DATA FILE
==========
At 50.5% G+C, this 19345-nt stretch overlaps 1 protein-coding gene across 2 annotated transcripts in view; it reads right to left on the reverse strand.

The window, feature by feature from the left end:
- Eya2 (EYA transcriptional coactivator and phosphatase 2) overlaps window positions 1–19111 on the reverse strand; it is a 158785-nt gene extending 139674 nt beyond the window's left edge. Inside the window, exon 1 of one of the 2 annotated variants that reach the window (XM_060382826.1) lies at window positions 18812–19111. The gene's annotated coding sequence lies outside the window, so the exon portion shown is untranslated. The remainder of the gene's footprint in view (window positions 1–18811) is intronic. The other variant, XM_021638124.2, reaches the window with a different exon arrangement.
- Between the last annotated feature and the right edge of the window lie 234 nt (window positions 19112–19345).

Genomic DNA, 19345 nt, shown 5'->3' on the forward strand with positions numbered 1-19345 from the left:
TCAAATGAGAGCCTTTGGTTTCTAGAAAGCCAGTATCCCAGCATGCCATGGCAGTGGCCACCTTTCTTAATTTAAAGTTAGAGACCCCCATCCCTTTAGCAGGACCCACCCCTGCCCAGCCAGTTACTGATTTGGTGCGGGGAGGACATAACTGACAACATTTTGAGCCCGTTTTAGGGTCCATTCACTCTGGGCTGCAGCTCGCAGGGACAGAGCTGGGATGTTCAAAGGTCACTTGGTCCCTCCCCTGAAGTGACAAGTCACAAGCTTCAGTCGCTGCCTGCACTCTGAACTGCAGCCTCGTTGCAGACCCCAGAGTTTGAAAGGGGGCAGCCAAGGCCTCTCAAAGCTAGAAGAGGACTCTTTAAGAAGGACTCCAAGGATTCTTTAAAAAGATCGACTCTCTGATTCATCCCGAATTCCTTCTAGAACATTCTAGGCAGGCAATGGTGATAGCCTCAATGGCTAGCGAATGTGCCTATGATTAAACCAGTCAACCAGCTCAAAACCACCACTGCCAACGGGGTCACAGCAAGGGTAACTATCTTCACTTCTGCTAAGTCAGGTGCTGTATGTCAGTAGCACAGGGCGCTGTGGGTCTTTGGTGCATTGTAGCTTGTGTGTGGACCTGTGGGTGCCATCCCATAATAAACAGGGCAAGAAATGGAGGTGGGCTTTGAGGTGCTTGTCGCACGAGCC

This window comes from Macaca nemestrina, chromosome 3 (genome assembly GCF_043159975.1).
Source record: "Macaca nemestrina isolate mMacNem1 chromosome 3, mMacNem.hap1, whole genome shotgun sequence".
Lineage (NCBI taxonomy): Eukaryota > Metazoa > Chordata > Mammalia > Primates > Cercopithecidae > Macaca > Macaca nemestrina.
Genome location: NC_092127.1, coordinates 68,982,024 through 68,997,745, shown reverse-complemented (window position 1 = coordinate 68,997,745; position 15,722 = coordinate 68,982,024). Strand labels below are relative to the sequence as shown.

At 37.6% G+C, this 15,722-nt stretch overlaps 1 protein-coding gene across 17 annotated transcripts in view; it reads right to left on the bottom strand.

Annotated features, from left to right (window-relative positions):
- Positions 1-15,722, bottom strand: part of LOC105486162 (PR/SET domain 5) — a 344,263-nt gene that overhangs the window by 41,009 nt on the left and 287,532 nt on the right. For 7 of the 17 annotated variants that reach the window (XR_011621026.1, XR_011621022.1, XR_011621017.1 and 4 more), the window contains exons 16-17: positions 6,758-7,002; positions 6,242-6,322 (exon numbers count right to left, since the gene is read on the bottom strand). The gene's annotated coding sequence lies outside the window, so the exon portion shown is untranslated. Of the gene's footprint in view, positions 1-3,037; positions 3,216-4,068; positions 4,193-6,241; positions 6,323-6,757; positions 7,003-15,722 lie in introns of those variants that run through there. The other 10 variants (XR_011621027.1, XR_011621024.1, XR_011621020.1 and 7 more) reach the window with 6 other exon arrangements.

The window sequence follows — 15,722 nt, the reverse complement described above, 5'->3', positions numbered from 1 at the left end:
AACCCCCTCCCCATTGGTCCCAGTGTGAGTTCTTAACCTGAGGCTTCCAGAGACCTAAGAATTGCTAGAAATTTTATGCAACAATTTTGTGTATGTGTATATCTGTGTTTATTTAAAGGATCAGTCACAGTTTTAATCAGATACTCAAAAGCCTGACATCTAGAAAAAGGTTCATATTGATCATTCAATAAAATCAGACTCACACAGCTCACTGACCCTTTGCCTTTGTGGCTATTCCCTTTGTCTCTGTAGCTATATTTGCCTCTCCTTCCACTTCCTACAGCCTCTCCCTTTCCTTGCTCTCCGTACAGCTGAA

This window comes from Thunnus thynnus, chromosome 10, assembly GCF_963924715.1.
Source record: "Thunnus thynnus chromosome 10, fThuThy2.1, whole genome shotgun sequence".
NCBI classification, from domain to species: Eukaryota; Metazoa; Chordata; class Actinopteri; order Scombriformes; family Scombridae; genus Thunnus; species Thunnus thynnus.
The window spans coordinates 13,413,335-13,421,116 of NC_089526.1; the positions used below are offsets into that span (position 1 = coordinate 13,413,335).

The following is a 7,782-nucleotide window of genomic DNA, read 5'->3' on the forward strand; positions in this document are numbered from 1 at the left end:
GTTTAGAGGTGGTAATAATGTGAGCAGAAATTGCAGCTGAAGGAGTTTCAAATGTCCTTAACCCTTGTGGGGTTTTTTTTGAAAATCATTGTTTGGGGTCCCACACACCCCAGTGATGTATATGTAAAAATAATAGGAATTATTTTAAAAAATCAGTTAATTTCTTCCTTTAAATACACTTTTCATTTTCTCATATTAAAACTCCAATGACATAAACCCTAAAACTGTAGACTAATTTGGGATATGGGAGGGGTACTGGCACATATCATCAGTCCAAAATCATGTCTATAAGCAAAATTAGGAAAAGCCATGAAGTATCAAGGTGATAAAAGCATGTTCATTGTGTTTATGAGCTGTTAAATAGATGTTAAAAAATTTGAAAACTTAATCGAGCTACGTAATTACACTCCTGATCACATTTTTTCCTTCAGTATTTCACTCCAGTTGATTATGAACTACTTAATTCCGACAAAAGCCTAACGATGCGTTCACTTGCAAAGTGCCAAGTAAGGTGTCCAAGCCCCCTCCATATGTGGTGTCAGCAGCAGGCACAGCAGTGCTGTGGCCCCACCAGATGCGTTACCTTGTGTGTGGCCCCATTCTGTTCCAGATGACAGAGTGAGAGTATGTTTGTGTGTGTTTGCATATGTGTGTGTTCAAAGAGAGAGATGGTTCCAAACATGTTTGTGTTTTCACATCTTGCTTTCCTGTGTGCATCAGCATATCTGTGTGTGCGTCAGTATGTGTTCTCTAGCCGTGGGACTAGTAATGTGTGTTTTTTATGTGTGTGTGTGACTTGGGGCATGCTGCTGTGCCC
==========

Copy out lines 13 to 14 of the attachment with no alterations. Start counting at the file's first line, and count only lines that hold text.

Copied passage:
- Positions 1-15,722, bottom strand: part of LOC105486162 (PR/SET domain 5) — a 344,263-nt gene that overhangs the window by 41,009 nt on the left and 287,532 nt on the right. For 7 of the 17 annotated variants that reach the window (XR_011621026.1, XR_011621022.1, XR_011621017.1 and 4 more), the window contains exons 16-17: positions 6,758-7,002; positions 6,242-6,322 (exon numbers count right to left, since the gene is read on the bottom strand). The gene's annotated coding sequence lies outside the window, so the exon portion shown is untranslated. Of the gene's footprint in view, positions 1-3,037; positions 3,216-4,068; positions 4,193-6,241; positions 6,323-6,757; positions 7,003-15,722 lie in introns of those variants that run through there. The other 10 variants (XR_011621027.1, XR_011621024.1, XR_011621020.1 and 7 more) reach the window with 6 other exon arrangements.

The window sequence follows — 15,722 nt, the reverse complement described above, 5'->3', positions numbered from 1 at the left end: